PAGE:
Bruckner
Symphony No.8 in C-minor [1890 version, edited Robert Haas]

London Philharmonic Orchestra
Lawrence Renes

Lawrence Renes
Photograph: Mats Backer This concert would have been conducted by a ninety-four-year old Stanisław Skrowaczewski, but, following his death in February this year, Lawrence Renes took up the reins. His account of Bruckner 8 – conducted without a score and utilising antiphonal violins – was generally lucid and crisp, rather than straining too stridently or feverishly towards high emotionalism for its own sake. Despite bright, even piercing brass (such as the trumpets’ searing and devastating climax towards the end of the first movement) and sweet-toned strings, no particular section of the London Philharmonic Orchestra dominated another, but often an array of instrumental detail was revealed which can be submerged, including some sequences from the brass. The deep throbbing of the double basses’ ostinato at the opening of the Adagio was another such example.

If the analogy of Bruckner’s Symphonies as “cathedrals of sound” holds good, then Renes’s interpretation was not a monolithic entity, but as though comprising a nave with two arcades of differing but complementary designs. Where the first and the third, Adagio, movements were focused and steady, generally taking some time to unfold, the Scherzo and final movements were more driven and purposeful, with heavier, more probing textures.

Consistent throughout the whole, however, was the fluency of Renes’s direction, bringing air and suppleness to the music. True, the first movement was cautious and weary-sounding, not uncovering the music’s exploratory or troubled content, but it grew in confidence and stature, and perhaps exemplified a longer-term strategy of allowing the music to develop in feeling and import by allowing contrasts to emerge organically across the movements, rather than starkly juxtaposing them. Likewise in the Adagio, after the pregnant opening section, the LPO traced a cogent trajectory towards the overwhelming climax with cymbals and triangle, even with the cut (which makes it Nowak’s edition played rather than the stated Haas) that follows the immediately-preceding if lesser climax. The effect of that central climax here made all the more impact on account of the clean and lithe ascent of the chords, undergirded by brass, which led up to it, and which can often sound lumbering and clumsy.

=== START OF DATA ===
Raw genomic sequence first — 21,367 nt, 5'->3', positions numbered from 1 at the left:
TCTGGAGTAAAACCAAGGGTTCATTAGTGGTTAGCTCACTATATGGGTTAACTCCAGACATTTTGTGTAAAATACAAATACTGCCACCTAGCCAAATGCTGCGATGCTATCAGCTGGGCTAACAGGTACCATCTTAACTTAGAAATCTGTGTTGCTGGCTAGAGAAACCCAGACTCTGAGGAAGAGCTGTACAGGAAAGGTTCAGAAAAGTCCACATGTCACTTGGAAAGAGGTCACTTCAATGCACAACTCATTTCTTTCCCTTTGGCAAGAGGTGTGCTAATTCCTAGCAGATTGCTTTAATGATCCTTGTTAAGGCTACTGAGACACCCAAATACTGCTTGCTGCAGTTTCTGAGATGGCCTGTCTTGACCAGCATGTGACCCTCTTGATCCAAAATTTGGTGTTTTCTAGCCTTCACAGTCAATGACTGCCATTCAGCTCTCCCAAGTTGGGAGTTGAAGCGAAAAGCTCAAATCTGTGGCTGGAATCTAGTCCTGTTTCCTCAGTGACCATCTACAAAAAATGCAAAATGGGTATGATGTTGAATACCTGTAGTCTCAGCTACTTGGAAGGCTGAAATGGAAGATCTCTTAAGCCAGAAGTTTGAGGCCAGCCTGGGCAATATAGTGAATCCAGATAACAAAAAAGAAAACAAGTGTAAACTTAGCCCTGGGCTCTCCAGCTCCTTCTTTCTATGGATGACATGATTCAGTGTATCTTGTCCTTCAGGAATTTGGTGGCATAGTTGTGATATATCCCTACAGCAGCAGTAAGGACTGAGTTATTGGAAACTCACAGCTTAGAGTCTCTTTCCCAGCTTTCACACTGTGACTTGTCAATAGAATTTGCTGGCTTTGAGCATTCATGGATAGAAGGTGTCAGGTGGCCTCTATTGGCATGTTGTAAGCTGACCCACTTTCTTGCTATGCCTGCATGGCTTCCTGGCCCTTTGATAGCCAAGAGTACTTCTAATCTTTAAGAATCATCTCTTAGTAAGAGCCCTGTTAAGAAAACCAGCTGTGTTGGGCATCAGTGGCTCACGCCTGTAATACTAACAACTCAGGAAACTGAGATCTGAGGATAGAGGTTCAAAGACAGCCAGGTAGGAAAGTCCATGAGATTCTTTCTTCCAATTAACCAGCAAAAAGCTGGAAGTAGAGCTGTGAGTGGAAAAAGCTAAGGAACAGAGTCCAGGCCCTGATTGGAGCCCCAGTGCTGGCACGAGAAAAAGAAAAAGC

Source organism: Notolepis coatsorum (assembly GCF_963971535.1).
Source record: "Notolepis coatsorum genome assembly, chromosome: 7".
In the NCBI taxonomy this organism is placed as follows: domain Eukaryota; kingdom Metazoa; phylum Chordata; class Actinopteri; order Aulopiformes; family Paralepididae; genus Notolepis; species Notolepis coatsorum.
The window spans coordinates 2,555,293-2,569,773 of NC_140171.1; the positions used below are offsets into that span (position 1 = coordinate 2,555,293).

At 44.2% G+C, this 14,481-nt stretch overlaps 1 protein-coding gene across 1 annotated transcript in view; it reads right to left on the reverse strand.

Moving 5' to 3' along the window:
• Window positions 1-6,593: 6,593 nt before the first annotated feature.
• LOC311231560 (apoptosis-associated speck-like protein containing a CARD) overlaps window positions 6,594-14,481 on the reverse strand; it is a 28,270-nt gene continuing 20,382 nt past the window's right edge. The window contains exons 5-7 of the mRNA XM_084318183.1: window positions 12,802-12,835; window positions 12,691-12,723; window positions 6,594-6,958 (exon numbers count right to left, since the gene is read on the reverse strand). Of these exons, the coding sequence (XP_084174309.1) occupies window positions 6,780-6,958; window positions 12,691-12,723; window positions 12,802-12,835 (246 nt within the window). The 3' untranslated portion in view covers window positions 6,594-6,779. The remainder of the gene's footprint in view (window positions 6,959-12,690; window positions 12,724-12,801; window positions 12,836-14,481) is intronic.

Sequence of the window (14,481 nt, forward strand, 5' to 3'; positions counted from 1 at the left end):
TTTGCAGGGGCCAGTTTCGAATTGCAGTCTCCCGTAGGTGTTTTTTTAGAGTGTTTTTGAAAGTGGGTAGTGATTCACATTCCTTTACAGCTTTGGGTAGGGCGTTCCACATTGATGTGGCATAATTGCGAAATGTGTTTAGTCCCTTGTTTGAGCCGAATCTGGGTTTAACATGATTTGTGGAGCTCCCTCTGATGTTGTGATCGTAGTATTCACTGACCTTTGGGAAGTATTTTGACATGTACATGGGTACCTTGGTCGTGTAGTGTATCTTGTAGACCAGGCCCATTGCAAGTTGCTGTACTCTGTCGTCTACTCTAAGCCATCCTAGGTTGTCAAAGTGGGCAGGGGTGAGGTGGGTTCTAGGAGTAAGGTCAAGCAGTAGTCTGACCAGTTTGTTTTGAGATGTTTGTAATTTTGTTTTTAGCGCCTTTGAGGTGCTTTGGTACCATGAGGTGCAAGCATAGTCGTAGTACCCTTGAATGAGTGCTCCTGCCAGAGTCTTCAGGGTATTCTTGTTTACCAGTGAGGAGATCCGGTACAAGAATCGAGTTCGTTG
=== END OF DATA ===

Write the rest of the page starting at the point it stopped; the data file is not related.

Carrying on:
The Finale, in its emphatic manner, took up from the Scherzo, though it also did not forget to look back to the playful dialogue between strings and harp of the latter’s Trio section, as the strings also brought consolation and joy in the Finale’s quieter passages, if not necessarily something transcendent and otherworldly. Again, a judicious tempo kept the music moving without compromising its moments of grandeur and beauty. Clocking in at around eight-five minutes, this reading of Bruckner 8 was efficient and well-paced, but was telling in the moments when the tempo was relaxed, not least in the deliberate concluding cadence. Occasional uncertain intonations from horns or oboes (for example) were incidental imperfections, fortunately marring the performance very little. Renes’s way with Bruckner is appealing and I, for one, would welcome more by this composer from him.

 

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